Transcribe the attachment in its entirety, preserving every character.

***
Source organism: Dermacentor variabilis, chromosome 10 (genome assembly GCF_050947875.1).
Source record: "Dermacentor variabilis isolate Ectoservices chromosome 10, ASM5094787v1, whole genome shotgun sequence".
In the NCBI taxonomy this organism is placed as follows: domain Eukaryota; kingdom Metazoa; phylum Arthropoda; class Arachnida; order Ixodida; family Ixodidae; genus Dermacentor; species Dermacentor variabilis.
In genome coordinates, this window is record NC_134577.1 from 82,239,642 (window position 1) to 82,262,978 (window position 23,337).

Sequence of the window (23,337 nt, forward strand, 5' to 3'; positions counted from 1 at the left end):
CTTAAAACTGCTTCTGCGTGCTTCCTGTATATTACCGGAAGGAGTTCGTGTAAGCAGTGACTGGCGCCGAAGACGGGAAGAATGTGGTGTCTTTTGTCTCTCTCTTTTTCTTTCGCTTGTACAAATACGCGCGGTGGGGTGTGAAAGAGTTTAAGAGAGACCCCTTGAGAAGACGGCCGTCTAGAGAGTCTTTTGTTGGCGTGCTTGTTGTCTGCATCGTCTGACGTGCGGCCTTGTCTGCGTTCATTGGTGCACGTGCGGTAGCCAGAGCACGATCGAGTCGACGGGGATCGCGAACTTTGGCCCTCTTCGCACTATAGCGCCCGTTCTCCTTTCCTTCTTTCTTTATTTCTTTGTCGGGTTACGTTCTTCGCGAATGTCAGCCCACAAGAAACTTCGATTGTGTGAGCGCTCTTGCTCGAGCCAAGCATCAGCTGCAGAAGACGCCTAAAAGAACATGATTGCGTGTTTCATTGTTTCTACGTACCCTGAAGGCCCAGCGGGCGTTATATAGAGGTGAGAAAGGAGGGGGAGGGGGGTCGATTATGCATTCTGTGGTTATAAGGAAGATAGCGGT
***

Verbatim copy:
Source organism: Dermacentor variabilis, chromosome 10 (genome assembly GCF_050947875.1).
Source record: "Dermacentor variabilis isolate Ectoservices chromosome 10, ASM5094787v1, whole genome shotgun sequence".
In the NCBI taxonomy this organism is placed as follows: domain Eukaryota; kingdom Metazoa; phylum Arthropoda; class Arachnida; order Ixodida; family Ixodidae; genus Dermacentor; species Dermacentor variabilis.
In genome coordinates, this window is record NC_134577.1 from 82,239,642 (window position 1) to 82,262,978 (window position 23,337).

Sequence of the window (23,337 nt, forward strand, 5' to 3'; positions counted from 1 at the left end):
CTTAAAACTGCTTCTGCGTGCTTCCTGTATATTACCGGAAGGAGTTCGTGTAAGCAGTGACTGGCGCCGAAGACGGGAAGAATGTGGTGTCTTTTGTCTCTCTCTTTTTCTTTCGCTTGTACAAATACGCGCGGTGGGGTGTGAAAGAGTTTAAGAGAGACCCCTTGAGAAGACGGCCGTCTAGAGAGTCTTTTGTTGGCGTGCTTGTTGTCTGCATCGTCTGACGTGCGGCCTTGTCTGCGTTCATTGGTGCACGTGCGGTAGCCAGAGCACGATCGAGTCGACGGGGATCGCGAACTTTGGCCCTCTTCGCACTATAGCGCCCGTTCTCCTTTCCTTCTTTCTTTATTTCTTTGTCGGGTTACGTTCTTCGCGAATGTCAGCCCACAAGAAACTTCGATTGTGTGAGCGCTCTTGCTCGAGCCAAGCATCAGCTGCAGAAGACGCCTAAAAGAACATGATTGCGTGTTTCATTGTTTCTACGTACCCTGAAGGCCCAGCGGGCGTTATATAGAGGTGAGAAAGGAGGGGGAGGGGGGTCGATTATGCATTCTGTGGTTATAAGGAAGATAGCGGT